AIM: To investigate the inhibitive effect and its possible mechanism of Cordyceps Sinensis (CS) on CCl(4)-plus ethanol-induced hepatic fibrogenesis in experimental rats. METHODS: Rats were randomly allocated into a normal control group, a model control group and a CS group. The latter two groups were administered with CCl(4) and ethanol solution at the beginning of the experiment to induce hepatic fibrosis. The CS group was also treated with CS 10 days after the beginning of CCl(4) and ethanol administration. All control groups were given corresponding placebo at the same time. At the end of the 9th week, rats in each group were humanely sacrificed. Blood and tissue specimens were taken. Biochemical, radioimmunological, immunohistochemical and molecular biological examinations were used to determine the level change of ALT, AST, HA, LN content in serum and TGFbeta(1), PDGF, collagen I and III expression in tissue at either protein or mRNA level or both of them. RESULTS: As compared with the model control group, serum ALT, AST, HA, and LN content levels were markedly dropped in CS group (86.0+/-34.4 vs 224.3+/-178.9, 146.7+/-60.2 vs 272.6+/-130.1, 202.0+/-79.3 vs 316.5+/-94.1 and 50.4+/-3.0 vs 59.7+/-9.8, respectively, P<0.05). Tissue expression of TGFbeta(1) and its mRNA, collagen I mRNA were also markedly decreased (0.2+/-0.14 vs 1.73+/-1.40, 1.68+/-0.47 vs 3.17+/-1.17, 1.10+/-0.84 vs 2.64+/-1.40, respectively, P<0.05). More dramatical drop could be seen in PDGF expression (0.87+/-0.43 vs 1.91+/-0.74, P<0.01). Although there was no statistical significance, it was still strongly suggested that collagen III mRNA expression was also decreased in CS group as compared with model control group (0.36+/-0.27 vs 0.95+/-0.65, P=0.0615). In this experiment, no significant change could be found in PDGF mRNA expression between two groups (0.35+/-0.34 vs 0.70+/-0.46, P>0.05). CONCLUSION: Cordyceps sinensis could inhibit hepatic fibrogenesis derived from chronic liver injury, retard the development of cirrhosis, and notably ameliorate the liver function. Its possible mechanism involves inhibiting TGFbeta(1) expression, and thereby, down regulating PDGF expression, preventing HSC activation and deposition of procollagen I and III.  (+info)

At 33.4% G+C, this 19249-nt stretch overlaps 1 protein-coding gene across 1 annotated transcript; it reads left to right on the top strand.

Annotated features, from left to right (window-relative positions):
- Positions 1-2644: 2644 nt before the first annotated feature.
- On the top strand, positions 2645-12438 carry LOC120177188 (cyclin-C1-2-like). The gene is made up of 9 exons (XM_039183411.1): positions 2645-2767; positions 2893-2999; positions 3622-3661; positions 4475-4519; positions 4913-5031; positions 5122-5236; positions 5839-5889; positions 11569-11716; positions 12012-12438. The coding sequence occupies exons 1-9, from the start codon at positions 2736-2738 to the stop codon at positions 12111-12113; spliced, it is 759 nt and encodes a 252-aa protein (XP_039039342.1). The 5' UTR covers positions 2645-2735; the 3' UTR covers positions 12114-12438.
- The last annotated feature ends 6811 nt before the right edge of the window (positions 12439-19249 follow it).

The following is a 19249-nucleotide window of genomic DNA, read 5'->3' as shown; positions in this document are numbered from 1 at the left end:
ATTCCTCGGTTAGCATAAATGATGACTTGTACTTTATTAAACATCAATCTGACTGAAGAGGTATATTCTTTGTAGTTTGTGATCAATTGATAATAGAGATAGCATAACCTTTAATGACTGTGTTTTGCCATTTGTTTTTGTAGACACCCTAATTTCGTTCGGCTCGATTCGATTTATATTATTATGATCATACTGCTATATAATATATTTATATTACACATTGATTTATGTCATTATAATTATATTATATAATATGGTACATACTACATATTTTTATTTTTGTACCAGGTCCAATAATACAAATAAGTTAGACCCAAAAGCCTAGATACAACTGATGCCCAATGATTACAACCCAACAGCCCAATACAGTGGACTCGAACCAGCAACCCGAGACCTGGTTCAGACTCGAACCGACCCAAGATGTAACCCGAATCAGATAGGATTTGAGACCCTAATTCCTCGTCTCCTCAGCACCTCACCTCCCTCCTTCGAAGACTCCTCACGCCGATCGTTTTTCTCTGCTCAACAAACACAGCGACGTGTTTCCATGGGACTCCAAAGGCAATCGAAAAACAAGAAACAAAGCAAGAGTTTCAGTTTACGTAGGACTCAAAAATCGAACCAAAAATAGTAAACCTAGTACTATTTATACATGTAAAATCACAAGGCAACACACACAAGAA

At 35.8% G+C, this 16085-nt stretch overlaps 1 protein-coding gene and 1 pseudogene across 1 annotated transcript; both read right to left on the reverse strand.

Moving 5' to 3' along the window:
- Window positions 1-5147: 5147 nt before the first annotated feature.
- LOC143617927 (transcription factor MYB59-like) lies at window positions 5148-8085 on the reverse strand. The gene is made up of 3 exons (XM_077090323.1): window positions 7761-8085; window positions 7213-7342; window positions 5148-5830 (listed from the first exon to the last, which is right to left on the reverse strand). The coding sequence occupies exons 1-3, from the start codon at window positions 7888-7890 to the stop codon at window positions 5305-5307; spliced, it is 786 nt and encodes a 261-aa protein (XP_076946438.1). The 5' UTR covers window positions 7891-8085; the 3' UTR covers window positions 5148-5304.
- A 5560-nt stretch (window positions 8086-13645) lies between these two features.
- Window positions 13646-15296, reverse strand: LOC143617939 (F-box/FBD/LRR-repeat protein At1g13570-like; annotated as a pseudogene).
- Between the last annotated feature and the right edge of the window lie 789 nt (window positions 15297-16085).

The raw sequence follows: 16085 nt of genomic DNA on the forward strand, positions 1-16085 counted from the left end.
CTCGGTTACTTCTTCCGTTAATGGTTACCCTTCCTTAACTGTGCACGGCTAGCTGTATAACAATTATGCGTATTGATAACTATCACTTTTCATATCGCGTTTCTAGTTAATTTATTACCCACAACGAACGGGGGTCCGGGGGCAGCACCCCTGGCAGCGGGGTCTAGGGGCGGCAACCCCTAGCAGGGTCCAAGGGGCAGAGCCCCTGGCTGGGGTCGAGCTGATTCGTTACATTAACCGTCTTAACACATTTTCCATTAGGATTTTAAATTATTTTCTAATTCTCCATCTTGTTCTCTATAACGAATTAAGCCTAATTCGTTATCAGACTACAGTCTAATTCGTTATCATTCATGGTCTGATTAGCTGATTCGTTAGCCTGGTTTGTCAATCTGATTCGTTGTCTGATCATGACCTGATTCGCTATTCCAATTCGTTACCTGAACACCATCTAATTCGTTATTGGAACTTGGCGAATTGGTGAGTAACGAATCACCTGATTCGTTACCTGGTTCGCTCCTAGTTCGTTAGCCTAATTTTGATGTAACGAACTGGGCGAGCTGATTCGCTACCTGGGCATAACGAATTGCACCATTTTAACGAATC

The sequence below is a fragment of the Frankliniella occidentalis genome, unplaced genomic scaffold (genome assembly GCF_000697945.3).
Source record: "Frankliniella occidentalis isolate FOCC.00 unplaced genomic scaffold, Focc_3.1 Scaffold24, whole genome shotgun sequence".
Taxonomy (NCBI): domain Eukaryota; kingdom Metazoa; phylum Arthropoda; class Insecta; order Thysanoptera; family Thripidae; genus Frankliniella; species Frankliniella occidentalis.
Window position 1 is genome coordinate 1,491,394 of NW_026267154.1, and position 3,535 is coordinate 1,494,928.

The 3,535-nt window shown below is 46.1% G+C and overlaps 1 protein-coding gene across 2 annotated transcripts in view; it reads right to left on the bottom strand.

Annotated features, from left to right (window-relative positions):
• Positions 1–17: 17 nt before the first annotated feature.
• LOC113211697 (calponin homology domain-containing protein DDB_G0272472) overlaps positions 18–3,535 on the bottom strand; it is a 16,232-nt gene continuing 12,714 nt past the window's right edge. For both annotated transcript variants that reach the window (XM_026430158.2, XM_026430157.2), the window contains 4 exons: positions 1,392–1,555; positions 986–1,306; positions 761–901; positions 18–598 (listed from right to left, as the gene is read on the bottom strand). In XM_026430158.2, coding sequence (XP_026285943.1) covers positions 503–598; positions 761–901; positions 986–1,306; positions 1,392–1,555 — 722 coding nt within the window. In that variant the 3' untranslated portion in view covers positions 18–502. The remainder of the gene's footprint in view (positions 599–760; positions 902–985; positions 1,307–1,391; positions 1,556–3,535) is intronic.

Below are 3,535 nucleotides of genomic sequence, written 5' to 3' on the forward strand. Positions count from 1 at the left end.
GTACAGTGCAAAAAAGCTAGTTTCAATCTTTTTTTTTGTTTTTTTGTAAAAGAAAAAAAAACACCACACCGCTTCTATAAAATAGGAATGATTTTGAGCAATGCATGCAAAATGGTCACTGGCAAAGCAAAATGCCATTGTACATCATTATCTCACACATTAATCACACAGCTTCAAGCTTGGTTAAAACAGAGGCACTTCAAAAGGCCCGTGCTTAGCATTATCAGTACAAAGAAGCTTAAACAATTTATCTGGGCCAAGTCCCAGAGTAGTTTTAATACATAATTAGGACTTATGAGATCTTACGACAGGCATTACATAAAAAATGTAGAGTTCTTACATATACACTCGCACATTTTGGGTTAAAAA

Antifatigue and antistress effect of the hot-water fraction from mycelia of Cordyceps sinensis. (3/76)